Argo sets Newport Bermuda Race record
Published on June 18th, 2022
Hamilton, Bermuda (June 18, 2022) – Jason Carroll (New York City) and the crew of the MOD70 Argo outran every elapsed-time record associated with the Newport Bermuda Race when they completed the 52nd edition tonight at 2320:09 (ADT).
Argo’s elapsed time of 33 hours, 0 minutes and 09 seconds is more than 30 hours faster than Carroll’s Gunboat 62 Elvis set in the first multihull division in the 2018 Bermuda Race. It is also 1h:42m:42s faster than the 100-foot monohull Comanche’s Open Division mark of 34h:42m:53s, set in the 2016 race.
Additionally, their time is more than six and a half hours faster than Rambler 90’s mark of 39 hours and 39 minutes, which earned owner George David the Schooner Mistress Trophy in 2012 for fastest elapsed time by a monohull in the race’s four major divisions.
Argo is the first-ever day two finisher in the history of the storied Bermuda Race, co-organized by the Cruising Club of America and the Royal Bermuda Yacht Club.
Owner/skipper Carroll’s international crew aboard Argo included Chad Corning (New Rochelle, New York), Pete Cumming (Warsash, England), Thierry Fouchier (Marseille, France), boat captain Chris Maxted (Melbourne, Australia), Charlie Ogletree (Seabrook, Texas), Alister Richardson (Bournemouth, England), and Westy Barlow (Newport, Rhode Island).
Balrow replaced navigator/sailing master Brian Thompson (Cowes, England) who tested positive for COVID before the race and did not sail.
“This crew has been on the boat a lot, we’ve all worked together for a lot of years,” said Corning. “For the shorter 600-mile races, we like to sail with eight. It just makes sail handling that much easier.”
Argo averaged 19.24 knots in setting the multihull course record, and sailed approximately 486 nautical miles in the 24 hours after the start. Argo sailed mainly to the west of rhumbline and took advantage of a meander in the Gulf Stream that gave it a favorable boost towards Bermuda.
Argo started the Bermuda Race yesterday at 1420 ADT. Watching the boat do its pre-race preps, one could see the mast canted heavily to starboard, indicating the crew knew it would be a starboard tack slog until they got within sight of Bermuda. The only two maneuvers were a tack to port and one back to starboard to the finish line off St. David’s Lighthouse in the final 10 miles of the course.
In April, Argo set a record from Antigua to Newport of 3 days and 15 minutes, shaving five and a half hours off the previous mark set by sistership Phaedo. The Bermuda Race record is the sixth course record to go with two world records that Argo has set since Carroll purchased the foil-assisted trimaran in 2018.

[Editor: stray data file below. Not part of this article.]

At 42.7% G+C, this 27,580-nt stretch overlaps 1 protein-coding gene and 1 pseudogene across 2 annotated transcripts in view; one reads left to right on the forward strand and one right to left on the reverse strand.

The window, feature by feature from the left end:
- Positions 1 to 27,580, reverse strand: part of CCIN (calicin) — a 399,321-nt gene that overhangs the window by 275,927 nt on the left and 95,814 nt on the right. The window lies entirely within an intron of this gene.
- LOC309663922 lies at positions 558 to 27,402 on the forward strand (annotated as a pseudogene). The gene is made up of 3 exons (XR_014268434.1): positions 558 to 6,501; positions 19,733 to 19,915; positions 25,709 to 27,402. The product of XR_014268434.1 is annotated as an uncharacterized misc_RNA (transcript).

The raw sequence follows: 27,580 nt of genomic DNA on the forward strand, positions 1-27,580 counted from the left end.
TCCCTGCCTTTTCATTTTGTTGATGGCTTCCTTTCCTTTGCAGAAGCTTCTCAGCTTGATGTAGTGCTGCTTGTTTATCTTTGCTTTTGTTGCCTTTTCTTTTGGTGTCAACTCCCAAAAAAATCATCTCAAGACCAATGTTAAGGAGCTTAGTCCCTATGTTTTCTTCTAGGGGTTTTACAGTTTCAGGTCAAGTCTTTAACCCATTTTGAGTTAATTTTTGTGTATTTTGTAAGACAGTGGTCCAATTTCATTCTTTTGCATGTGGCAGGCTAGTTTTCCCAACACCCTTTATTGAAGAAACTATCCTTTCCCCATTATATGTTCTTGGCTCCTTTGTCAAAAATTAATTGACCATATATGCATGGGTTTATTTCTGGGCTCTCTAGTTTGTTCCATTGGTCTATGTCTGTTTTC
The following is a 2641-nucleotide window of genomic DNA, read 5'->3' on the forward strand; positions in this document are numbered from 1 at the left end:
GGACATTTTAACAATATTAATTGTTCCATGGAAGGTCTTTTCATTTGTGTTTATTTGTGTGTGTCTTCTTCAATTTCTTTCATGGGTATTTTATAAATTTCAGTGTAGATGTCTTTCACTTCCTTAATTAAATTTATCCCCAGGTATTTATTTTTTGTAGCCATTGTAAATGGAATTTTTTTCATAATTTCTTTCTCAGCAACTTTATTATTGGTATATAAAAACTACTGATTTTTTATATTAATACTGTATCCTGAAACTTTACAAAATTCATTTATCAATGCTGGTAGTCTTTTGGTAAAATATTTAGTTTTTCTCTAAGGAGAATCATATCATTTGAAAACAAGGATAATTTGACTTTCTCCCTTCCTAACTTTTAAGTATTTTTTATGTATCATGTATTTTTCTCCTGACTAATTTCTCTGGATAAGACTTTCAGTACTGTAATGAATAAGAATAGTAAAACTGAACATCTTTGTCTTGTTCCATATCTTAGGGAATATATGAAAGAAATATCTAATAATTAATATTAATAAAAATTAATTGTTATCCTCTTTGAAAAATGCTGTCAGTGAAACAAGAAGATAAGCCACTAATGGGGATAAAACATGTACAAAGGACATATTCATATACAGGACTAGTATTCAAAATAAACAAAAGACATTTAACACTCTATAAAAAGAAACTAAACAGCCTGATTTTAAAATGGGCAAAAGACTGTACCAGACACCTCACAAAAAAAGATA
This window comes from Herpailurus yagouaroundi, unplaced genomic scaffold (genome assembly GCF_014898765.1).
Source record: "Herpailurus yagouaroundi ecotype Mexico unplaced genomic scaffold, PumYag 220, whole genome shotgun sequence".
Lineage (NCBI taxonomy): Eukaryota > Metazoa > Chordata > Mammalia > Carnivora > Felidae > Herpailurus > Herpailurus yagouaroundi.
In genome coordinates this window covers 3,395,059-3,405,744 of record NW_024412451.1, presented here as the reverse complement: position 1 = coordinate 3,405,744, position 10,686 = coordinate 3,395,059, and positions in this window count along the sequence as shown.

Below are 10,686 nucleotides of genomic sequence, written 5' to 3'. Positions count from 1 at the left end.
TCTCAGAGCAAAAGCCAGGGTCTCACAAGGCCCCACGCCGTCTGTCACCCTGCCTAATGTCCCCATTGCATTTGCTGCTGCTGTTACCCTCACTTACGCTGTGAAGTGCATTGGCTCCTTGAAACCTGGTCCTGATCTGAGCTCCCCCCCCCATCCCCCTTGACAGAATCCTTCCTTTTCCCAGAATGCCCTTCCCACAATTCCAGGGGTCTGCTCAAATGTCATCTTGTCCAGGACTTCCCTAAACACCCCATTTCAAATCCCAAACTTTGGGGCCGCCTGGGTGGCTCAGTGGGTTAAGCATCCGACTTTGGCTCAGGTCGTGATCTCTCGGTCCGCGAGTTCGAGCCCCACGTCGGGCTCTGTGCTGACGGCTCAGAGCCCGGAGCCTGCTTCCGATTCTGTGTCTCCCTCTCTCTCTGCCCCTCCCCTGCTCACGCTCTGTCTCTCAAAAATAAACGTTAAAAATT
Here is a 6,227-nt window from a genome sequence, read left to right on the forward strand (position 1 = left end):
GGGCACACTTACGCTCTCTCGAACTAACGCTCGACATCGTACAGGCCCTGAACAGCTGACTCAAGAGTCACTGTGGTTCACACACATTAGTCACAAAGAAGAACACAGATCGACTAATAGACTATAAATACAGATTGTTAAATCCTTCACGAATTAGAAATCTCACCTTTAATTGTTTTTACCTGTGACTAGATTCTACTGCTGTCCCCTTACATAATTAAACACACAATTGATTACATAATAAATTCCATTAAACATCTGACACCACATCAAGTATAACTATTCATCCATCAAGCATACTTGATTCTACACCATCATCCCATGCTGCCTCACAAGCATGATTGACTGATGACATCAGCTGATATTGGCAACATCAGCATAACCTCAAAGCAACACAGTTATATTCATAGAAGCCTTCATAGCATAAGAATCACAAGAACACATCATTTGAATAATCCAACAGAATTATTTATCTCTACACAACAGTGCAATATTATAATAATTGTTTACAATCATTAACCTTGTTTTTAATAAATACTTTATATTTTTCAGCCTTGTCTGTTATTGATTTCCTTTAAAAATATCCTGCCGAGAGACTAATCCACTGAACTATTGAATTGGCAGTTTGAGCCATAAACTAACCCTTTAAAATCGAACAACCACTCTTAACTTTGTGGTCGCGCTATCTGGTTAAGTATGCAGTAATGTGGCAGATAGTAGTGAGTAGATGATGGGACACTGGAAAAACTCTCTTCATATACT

Argo’s preparations for the Bermuda Race included fitting a new rudder to replace one that was broken in April during training in Antigua prior to the record run to Newport.
“We toasted the V2 rudder and replaced it with one of our first version rudders for the record run,” said Corning. “We’ve got two generations of foils and rudders, and the new rudder is a direct replacement of the first V2 rudder.
“Argo is as good as a MOD70 can be,” Corning continued. “The only development we’re considering is a switch to flip-up rudders instead of being destroyed. Things break when we hit things, and that’s a problem.
“In terms of how the foils and rudders work together, it’s as good as can get across the range. The underpinnings of the V2 foils and rudders are from our capsize in 2019. We wanted a safer boat. The boat’s a bit faster in some conditions, but better overall because it’s safer and more under control.”
The 52nd running of the Newport Bermuda Race, co-organized by the Cruising Club of America (CCA) and the Royal Bermuda Yacht Club (RBYC), began Friday, June 17, 2022 at the entrance to the East Passage of Rhode Island’s Narragansett Bay.
First run in 1906, the Bermuda Race is the oldest of the five great 600-nautical mile races and is preceded only by the Transatlantic Race. The 2022 fleet has 187 entrants which will be split among eight divisions: Double-handed, Finisterre (for cruisers), Gibbs Hill Lighthouse, Multihull, Open, Spirit of Tradition, St. David’s Lighthouse and Superyacht.
The record within the major divisions—St. David’s Lighthouse (limits on pro crew) and Gibbs Hill Lighthouse (no limits)—is 39 hours and 39 minutes, set by George David’s maxi yacht Rambler 90 in 2012, an average speed of 16 knots.